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VIDEO: Indian voters call for change

© FRANCE 24

Text by FRANCE 24

Latest update : 2014-04-07

Voting started in two Indian states on Monday morning in the first of nine stages due to give the country a new parliament on May 16. FRANCE 24 reporters took the train to Assam, where the voters’ mood reflected the nationwide thirst for change.

The red carriages of the Radjani Express snake their way from New Delhi to the north-eastern state of Assam, one of the first places to go to the polls in India’s general election.

Train workers and passengers are deciding who they will vote for. Over the next five weeks, 815 million voters will join them to elect India’s new parliament.

“I’m a very poor man, I’d like to see some changes – everything is getting expensive, the price of food and vegetables is very high,” Sant Lal told FRANCE 24.

He earns 70 euros a month delivering meals to hundreds of passengers, often working 24-hour shifts.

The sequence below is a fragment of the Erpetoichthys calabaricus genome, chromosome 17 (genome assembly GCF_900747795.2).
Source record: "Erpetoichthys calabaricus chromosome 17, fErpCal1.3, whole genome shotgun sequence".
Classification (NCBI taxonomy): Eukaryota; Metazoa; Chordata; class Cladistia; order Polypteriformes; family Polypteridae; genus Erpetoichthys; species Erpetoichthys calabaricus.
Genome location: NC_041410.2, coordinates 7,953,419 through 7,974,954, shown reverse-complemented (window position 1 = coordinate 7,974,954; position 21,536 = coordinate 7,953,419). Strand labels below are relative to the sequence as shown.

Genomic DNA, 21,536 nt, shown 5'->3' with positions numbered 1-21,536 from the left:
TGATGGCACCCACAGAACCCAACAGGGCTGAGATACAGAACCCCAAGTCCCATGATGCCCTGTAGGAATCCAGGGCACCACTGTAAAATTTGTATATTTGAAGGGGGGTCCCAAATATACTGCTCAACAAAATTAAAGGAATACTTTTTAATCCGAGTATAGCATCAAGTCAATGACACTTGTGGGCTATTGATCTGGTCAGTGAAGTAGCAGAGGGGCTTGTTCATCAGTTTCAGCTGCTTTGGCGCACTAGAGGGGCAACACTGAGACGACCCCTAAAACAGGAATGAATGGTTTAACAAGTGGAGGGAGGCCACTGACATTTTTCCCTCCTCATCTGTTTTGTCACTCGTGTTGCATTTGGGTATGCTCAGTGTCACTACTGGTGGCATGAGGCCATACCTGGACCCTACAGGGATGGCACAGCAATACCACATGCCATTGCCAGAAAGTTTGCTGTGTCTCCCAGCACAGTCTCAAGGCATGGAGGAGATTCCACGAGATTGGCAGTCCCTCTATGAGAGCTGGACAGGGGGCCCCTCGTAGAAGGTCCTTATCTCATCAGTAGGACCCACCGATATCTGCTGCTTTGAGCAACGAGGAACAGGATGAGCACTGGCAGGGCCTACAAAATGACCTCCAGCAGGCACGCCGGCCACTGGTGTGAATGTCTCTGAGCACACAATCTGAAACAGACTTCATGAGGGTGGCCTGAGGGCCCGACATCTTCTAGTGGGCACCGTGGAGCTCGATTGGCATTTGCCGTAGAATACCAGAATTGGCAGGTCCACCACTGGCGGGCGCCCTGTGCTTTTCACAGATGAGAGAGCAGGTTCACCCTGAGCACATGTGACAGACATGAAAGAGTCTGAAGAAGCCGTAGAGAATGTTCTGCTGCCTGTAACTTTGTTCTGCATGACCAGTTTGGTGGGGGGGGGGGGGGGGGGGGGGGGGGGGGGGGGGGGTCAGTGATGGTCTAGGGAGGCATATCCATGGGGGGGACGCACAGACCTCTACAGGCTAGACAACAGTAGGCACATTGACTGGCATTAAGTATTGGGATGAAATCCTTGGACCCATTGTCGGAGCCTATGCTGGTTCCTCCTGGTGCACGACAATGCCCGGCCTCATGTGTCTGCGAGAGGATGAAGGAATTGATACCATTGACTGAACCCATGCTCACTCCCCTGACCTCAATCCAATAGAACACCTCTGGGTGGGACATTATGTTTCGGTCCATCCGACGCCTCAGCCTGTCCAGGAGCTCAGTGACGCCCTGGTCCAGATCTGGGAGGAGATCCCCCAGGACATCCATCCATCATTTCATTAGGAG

In India’s slowing economy, crippled by unemployment and corruption, many are struggling to make ends meet.

“People want some drastic change in the political structure so that common people will benefit," said passenger G. Adhikyar. "People are saying this government is not doing anything so the only alternative is the BJP. It is the second major party in India.”

The main opposition Hindu nationalist Bharatiya Janata Party (BJP) party is the frontrunner in the election race. Its leader, Narendra Modi, is tipped to become India’s new prime minister if the BJP and its allies secure a majority of the 543 parliamentary seats.

Protest vote

But not everyone's convinced by what India’s main parties are offering. Another passenger, Samir Jain, dreams of a fairer India for his two children.

“I want to vote for AAP party,” the computer programmer told FRANCE 24. “Both the parties, Congress and BJP, are the same, which is why we want something different.”

The AAP was formed after protests against corruption scandals three years ago and quickly became the third political force in the country.

Another type of protest vote could emerge among disgruntled Indian voters in this election: for the first time, ballot papers will offer them a final option under the names of candidates – “None of the above”.

 

Date created : 2014-04-07

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